Monday, April 2, 2018
On Thursday, March 15, 2018, a group of R-MA faculty and students attended the 2018 West Point Leadership and Ethics Conference, hosted by the West Point Society of DC. Approximately 200 juniors from 50 DC Metro area schools attended the event. Representing R-MA were Leadership and Character Chair Mike Starling ’88 P’19, ’23, ’24, English teachers Lynne Schoonover P’17 and Brandon Sloan, and juniors Nathaniel Chichester, Noelle Kramer, Khalila Karefa-Kargbo, and Bradley Gao.
During the event, the students heard from elite speakers such as LTG Nadja Y. West, the U.S. Army Surgeon General, and first African-American woman appointed 3-star general in the Army, and Army Captain (Retired) Florent A. Groberg, a recipient of the Medal of Honor. Faculty attendees heard from Marine Colonel (Retired) Arthur J. Athens, Director of the Naval Academy’s Vice Admiral James B. Stockdale Center for Ethical Leadership.
The student audience learned about the process of ethical decision-making, then the 200 students were divided into 12 teams. After the initial round of competition, all four of the teams that included R-MA students had placed in the top six, making them eligible for the second round. For this, they performed a skit demonstrating how to use the process they had been taught to solve a theoretical ethical problem. Chichester was a member of the winning team.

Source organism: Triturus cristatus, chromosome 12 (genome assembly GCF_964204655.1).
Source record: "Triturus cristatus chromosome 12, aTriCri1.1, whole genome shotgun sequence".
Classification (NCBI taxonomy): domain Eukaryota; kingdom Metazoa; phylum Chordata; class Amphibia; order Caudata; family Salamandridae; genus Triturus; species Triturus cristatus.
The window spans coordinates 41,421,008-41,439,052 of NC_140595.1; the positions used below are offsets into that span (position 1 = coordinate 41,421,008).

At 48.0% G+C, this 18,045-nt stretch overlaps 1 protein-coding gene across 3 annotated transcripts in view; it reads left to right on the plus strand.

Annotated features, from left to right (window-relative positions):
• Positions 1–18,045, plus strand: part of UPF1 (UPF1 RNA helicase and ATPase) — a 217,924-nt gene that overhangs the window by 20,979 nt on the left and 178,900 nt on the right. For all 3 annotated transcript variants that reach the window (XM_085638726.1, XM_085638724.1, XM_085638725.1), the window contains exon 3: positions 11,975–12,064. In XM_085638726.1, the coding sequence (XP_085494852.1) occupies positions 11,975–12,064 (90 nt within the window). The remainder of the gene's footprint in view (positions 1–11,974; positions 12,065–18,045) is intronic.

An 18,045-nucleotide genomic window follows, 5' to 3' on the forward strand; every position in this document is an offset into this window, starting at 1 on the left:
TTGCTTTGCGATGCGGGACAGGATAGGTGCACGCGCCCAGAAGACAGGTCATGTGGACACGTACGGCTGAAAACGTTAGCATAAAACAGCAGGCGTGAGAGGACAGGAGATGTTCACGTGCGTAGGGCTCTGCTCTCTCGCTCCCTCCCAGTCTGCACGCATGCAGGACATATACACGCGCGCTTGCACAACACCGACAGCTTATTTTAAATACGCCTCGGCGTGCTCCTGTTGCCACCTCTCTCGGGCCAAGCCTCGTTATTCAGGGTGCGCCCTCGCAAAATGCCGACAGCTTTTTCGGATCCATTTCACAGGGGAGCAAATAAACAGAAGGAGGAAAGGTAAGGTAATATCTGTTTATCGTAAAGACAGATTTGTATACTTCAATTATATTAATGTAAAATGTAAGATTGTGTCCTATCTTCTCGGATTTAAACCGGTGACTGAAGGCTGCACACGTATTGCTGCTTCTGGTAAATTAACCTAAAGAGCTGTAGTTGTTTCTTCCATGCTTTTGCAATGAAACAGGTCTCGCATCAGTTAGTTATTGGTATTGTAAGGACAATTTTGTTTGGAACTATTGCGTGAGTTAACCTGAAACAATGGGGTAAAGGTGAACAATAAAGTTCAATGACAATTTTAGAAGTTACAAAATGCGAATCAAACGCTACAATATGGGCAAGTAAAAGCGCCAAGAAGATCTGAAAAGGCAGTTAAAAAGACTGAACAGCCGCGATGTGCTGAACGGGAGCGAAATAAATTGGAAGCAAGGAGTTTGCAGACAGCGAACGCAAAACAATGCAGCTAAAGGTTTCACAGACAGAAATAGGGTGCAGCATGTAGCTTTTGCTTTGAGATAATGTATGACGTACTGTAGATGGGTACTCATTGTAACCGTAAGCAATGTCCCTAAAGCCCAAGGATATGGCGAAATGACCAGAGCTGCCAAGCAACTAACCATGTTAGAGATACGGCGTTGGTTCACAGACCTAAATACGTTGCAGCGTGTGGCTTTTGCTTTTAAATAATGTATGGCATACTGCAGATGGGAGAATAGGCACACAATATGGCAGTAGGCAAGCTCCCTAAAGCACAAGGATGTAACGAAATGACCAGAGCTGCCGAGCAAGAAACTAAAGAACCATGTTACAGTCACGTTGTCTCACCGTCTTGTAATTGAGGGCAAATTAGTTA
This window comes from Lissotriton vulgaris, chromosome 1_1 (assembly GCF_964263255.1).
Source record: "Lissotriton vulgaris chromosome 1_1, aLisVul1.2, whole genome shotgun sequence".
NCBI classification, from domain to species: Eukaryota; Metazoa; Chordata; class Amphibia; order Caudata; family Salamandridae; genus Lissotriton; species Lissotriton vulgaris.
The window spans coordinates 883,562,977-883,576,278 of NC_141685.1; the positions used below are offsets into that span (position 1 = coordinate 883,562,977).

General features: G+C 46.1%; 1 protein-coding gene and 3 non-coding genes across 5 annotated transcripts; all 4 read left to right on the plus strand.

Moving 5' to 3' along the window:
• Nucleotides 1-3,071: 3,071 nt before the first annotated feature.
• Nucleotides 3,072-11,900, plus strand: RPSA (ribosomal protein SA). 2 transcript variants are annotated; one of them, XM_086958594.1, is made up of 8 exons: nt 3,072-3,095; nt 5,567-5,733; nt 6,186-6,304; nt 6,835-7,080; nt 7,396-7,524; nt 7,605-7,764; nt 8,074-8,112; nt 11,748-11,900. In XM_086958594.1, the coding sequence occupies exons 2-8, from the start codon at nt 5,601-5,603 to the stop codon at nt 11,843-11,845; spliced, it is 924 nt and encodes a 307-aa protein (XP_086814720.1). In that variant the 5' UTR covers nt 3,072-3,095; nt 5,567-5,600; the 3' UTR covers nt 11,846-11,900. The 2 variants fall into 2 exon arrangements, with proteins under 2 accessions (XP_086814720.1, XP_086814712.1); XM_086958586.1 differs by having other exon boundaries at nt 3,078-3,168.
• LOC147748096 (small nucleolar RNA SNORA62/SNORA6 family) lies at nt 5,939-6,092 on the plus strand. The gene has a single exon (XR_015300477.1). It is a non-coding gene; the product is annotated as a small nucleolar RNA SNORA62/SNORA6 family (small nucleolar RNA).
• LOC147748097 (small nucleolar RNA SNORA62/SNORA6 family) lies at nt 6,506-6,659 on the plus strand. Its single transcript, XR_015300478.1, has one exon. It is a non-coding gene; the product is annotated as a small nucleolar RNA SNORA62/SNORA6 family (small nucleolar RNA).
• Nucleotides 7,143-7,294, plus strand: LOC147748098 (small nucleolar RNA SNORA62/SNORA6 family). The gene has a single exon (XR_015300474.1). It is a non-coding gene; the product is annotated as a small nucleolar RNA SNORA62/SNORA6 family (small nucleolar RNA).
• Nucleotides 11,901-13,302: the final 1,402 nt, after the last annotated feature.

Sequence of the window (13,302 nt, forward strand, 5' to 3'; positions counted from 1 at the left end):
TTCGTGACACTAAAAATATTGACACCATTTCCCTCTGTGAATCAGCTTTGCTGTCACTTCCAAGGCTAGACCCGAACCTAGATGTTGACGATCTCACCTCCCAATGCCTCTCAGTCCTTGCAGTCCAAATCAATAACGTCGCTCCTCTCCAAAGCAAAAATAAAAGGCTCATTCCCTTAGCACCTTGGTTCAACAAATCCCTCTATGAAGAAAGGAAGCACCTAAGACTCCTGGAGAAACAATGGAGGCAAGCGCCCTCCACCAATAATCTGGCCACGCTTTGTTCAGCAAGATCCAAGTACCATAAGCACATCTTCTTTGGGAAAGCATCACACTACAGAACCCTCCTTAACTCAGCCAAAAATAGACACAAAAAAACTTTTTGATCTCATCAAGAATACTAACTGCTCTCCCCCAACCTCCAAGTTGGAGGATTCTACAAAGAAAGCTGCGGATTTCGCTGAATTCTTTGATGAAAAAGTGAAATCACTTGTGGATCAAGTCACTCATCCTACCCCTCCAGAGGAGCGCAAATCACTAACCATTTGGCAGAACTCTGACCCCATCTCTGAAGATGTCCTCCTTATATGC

“Our situation was one concerning a classmate, whom we had been friends with for most of our lives, getting involved in a gang and having a suspicion that they committed a crime on school campus,” Chichester said. “We chose that the best bet would be to tell the principal that he had done something wrong, and we wanted him to get help but not necessarily get arrested.”
Chichester stated that he was not sure why their particular group won the competition, but they had taken a slightly different approach in their skit. While most of the other teams chose to approach the problem with a bit of humor, with the Hollywood angel-and-demon-on-the-shoulder concept, Chichester’s group chose to use discussions with friends to aid the decision-making. “In some ways, [that] facilitated the process of dealing with ethical problems they were trying to teach us,” he said.
Chichester said that what he enjoyed most about the conference was that “although we were split into groups halfway through, it still felt like everybody was approachable and not very shy.” He added that he enjoyed the diversity of the conference, as well as the food. “I had a ton of fun learning about how I should deal with ethical problems,” he added. “I learned that if you stand up for people there's a right and wrong way to do it, but you've got it do it in some way, because, ‘If not me then who, if not now, then when?’”
For their win, each member of Chichester’s group was rewarded with a $25 iTunes gift card.